In my presentation, I intend to focus on the extent to which the Public Defender’s Office may take into account its institutional role and aspirations when deciding upon the cases it chooses to pursue and the manner in which these cases should be presented. Examples for dilemmas that can arise in each of these two stages include 1) whether or not to file a request on behalf of inmates who raise only partial claims of innocence, and 2) to what extent a Public Defender’s Office should attempt to prove another person’s guilt as a means to secure its client’s innocence. Had it been a legal clinic, in the first example, or a private attorney, in the second example, I doubt if these issues would have been regarded as problematic, but in the context of a Public Defender’s Office it is unclear how they ought to be approached and to what extent strategic and ideological considerations should impact the way these applications and cases are handled.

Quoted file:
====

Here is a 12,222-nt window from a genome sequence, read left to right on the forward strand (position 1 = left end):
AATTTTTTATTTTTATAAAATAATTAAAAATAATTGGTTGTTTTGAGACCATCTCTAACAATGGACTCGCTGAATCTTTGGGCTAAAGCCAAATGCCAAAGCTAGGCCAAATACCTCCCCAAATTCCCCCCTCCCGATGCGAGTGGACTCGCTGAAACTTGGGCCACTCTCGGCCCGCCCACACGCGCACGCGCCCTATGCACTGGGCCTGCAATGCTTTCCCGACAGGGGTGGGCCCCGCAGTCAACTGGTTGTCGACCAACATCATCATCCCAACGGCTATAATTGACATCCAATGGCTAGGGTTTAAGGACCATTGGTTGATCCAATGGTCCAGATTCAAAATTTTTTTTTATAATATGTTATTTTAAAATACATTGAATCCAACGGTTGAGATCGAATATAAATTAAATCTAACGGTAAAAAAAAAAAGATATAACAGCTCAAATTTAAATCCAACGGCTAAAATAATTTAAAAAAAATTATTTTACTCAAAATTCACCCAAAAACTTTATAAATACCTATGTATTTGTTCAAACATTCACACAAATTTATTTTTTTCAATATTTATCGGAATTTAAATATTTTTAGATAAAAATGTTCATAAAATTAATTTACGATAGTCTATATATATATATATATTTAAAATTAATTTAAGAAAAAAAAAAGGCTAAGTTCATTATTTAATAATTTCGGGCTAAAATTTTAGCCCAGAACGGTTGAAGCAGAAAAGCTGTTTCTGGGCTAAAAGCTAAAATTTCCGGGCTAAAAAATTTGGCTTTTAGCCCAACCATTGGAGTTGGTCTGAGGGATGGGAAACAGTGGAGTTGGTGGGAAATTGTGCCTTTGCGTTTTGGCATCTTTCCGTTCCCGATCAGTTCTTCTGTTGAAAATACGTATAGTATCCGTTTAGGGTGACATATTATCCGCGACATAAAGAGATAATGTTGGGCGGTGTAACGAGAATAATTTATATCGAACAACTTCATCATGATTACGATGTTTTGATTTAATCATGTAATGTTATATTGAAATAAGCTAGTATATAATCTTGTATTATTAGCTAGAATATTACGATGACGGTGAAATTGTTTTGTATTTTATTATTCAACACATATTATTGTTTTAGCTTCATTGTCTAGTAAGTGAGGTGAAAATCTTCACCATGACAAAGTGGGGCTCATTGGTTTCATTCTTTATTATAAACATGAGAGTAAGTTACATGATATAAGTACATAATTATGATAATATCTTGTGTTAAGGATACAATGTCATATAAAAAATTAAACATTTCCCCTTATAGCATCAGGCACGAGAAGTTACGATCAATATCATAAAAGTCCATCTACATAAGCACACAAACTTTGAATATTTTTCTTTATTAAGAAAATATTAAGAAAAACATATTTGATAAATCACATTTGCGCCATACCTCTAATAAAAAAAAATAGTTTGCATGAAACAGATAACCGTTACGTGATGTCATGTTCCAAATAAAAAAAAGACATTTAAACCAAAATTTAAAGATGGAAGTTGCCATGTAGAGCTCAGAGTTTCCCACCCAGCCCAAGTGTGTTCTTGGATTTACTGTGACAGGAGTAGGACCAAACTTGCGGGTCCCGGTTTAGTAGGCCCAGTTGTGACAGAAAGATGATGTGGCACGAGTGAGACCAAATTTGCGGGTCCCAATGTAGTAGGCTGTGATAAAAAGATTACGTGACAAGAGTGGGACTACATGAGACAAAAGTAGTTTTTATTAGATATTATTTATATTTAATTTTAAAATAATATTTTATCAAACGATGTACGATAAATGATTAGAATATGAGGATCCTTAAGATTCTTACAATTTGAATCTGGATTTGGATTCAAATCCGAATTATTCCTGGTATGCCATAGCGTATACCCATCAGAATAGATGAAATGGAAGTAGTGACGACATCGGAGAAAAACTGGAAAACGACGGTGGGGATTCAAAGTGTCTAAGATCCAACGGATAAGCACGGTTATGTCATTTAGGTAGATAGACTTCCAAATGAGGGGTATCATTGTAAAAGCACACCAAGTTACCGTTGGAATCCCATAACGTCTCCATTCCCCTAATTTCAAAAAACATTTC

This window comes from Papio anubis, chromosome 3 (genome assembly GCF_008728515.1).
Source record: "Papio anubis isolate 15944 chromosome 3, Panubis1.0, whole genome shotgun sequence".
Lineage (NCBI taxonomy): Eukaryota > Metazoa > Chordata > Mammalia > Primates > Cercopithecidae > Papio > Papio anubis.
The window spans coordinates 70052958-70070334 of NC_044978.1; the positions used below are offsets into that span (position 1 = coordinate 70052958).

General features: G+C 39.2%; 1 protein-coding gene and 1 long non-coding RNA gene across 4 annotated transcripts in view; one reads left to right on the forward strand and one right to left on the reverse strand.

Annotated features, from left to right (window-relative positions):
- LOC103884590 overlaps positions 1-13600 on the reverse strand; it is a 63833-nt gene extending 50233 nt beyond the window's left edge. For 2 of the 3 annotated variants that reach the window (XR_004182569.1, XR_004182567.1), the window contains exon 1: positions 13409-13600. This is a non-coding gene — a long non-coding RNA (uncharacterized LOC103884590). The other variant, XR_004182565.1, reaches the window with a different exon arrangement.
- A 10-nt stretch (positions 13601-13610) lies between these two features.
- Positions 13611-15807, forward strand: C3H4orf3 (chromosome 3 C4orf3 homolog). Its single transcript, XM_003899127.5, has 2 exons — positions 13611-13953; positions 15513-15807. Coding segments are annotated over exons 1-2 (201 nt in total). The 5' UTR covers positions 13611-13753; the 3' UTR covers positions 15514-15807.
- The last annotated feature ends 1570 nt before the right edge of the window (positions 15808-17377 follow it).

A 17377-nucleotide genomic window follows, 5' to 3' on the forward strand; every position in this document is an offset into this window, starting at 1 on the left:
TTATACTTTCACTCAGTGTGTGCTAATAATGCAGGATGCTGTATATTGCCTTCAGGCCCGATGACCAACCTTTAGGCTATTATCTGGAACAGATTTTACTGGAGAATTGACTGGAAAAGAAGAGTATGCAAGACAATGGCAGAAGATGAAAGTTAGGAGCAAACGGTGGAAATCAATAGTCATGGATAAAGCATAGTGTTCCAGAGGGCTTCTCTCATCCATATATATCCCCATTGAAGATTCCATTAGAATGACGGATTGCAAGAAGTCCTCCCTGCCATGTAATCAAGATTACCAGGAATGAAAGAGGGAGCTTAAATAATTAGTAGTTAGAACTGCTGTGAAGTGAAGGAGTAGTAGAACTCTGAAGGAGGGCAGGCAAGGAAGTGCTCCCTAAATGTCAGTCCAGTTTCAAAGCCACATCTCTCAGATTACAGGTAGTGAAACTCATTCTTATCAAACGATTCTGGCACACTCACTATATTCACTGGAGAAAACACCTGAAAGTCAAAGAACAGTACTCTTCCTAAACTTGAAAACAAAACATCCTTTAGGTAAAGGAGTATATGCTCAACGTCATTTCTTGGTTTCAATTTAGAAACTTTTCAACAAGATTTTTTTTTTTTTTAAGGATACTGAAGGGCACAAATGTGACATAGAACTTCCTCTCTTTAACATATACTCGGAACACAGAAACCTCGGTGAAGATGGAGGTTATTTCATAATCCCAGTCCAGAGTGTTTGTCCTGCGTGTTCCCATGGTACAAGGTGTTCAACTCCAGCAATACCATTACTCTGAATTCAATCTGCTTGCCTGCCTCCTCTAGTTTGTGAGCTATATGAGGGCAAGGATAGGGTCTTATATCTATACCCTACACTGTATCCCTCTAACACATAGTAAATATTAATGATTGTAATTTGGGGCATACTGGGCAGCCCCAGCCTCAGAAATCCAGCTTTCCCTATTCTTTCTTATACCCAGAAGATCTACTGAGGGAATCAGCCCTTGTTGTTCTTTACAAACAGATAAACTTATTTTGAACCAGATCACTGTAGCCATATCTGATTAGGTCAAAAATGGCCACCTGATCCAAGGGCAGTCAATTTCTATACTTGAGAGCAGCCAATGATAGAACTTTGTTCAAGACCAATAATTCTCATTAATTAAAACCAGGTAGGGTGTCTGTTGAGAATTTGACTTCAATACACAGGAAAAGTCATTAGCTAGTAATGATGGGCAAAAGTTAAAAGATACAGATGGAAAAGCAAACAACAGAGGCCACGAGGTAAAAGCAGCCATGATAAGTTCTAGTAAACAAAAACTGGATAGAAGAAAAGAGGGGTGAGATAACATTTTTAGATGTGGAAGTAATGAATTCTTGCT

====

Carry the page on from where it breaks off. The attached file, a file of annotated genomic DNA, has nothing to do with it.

Stephanie Roberts, University of Westminster, UK
My presentation looks at the role of defence lawyers in wrongful convictions in England and Wales. I am currently doing an empirical study on our Court of Appeal and I will be using a sample from that where the grounds of appeal have been lawyer errors to see which ones will result in the conviction being overturned. We have had a large number of cases here where asylum seekers have been wrongly convicted of criminal offences such as arriving with a false passport because their lawyer has not explained to them that there is a statutory defence available and they have pled guilty to the charge. The Court of Appeal has now dealt with a number of these and quashed the conviction so I can link the discussion of defence lawyer ethics.  In the limited time for presentations, I will go through the empirical findings of what errors result in an overturned conviction.


CURRENT ISSUES IN PROSECUTION ETHICS 

Shawn Marie Boyne, IU McKinney School of Law, US